The SOL Escape has been a game changer for me, I don't think it adds that much warmth but it is about the lightest and cheapest way to get a windproof and mostly waterproof backup option. My DIY quilt as been a bit drafty due to bad footbox design so the Escape really seals me in. Should be standard equipment in most BOBs.
I think you will be really happy with the EE quilt, my DIY climashield quilt is pretty similar (now that I recently fixed the footbox) and other then the compressibility it is pretty hard to find much to complain about.

ineffableone wrote:
I will also mention I store my sleep pad near my pack too. As I have a Thermarest self inflating mat. So like sleeping bags, it is best to store uncompressed. I do plan on picking up a solid mat to store with the pack full time, but would still leave room for the Thermarest. More padding and insulation from the ground is never bad if you have room and and carry it.


While I prefer my old prolite 4 thermarest I keep a Neoair in my BOB because it doesn't mind living compressed. I recommend having a trimmed down torso foam pad at least (for chair duty as well) but the bulk of a full-on foam roll can be pretty obnoxious. My Crazy Creek chair is my backup sleeping pad, before that I had a torso length Z-rest that did the job well. Both where smaller and less prone to snagging on any old thing I walked by then a full pad and they gave me a little more piece of mind and insulation since the Neoair isn't the warmest pad around.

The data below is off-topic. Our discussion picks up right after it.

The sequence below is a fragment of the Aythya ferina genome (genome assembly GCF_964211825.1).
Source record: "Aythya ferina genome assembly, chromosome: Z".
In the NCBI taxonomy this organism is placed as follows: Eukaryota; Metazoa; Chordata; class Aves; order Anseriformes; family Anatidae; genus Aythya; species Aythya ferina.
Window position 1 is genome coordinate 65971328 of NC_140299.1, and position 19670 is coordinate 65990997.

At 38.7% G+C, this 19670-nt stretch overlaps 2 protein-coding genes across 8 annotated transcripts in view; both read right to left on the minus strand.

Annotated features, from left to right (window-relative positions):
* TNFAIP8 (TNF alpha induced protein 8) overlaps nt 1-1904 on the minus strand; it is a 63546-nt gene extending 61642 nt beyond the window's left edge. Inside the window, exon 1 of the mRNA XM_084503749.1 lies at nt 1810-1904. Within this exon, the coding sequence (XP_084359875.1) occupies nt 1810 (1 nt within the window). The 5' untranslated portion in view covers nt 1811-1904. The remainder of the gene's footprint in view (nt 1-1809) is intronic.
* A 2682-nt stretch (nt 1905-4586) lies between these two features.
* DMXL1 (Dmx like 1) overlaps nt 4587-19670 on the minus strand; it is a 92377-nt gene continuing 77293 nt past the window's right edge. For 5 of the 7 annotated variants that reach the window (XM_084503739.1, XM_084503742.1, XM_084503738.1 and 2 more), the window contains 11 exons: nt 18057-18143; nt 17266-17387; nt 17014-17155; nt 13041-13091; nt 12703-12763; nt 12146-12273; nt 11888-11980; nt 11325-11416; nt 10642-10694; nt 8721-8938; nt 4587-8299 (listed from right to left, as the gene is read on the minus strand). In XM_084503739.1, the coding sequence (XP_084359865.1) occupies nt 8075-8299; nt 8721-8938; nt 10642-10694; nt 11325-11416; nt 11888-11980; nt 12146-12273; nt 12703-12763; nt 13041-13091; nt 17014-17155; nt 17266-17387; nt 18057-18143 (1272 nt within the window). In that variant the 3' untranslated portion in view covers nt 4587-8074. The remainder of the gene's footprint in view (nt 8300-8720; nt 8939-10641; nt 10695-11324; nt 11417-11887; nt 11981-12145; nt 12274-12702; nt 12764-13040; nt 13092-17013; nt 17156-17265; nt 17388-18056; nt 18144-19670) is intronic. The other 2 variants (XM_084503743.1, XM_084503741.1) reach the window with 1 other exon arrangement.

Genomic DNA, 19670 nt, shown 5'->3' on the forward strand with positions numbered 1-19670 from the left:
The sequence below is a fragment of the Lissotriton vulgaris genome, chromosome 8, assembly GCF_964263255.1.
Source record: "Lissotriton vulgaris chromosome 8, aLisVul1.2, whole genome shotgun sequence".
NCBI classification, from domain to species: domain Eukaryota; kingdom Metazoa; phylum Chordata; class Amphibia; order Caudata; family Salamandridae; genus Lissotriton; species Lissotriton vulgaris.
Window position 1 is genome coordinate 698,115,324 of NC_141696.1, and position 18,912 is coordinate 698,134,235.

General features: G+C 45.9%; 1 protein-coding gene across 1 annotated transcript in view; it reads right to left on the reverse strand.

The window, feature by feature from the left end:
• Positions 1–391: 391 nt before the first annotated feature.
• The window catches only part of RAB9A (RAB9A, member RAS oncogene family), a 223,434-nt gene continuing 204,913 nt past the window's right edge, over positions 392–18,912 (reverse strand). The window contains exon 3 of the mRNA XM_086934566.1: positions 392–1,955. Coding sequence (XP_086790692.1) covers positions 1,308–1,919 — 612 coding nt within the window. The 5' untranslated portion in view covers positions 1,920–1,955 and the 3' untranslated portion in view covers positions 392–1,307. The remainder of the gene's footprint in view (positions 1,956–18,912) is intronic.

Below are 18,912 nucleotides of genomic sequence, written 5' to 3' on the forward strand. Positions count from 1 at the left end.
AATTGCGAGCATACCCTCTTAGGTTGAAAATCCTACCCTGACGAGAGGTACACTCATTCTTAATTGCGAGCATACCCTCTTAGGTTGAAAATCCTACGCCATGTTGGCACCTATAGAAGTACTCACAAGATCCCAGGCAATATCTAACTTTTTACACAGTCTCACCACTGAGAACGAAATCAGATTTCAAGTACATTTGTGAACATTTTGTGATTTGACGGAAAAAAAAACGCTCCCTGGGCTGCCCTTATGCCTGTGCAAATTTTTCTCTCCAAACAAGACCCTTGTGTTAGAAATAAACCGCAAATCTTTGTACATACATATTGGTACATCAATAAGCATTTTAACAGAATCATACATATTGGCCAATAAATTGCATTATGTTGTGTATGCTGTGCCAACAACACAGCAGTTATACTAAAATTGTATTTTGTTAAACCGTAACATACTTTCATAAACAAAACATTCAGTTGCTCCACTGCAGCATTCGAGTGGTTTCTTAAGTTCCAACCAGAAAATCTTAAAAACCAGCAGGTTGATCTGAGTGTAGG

Experimenting with a last-ditch small pack I trimmed a foam down to pretty much shoulders-to-hip in the fetal position size. It was certainly better then nothing but was about as sucky as it sounds, it now lives on my hypothetical fighting load as my "I really hope I don't have to spend the night" pad.

ineffableone wrote:
That said. My blanket is one of the Alpacawarehouse aka alpaca4less queen sized banderita 50/50 alpaca/merino wool blankets. Which is as warm or warmer than my Hudson bay point blanket for less bulk. I use the Hudson bay blanket before I had the alpaca one. I would love to find a good 100% alpaca blanket but have yet to find one that is durable enough and affordable enough. The banderita ones work great though and are affordable.


As much as I rail against it for BOB use, I'm a wool guy through and through and have used wool blankets on my bed for years. Pendleton did a special collaboration with an alpaca farm once with spectacular results, but like you say it was out of my budget. For some reason alpaca doesn't seem to be as prolific on eBay as the mohair options, and the ones that are on there are sketchy imports and not reputable brands that happen to be leftovers from grandma's estate.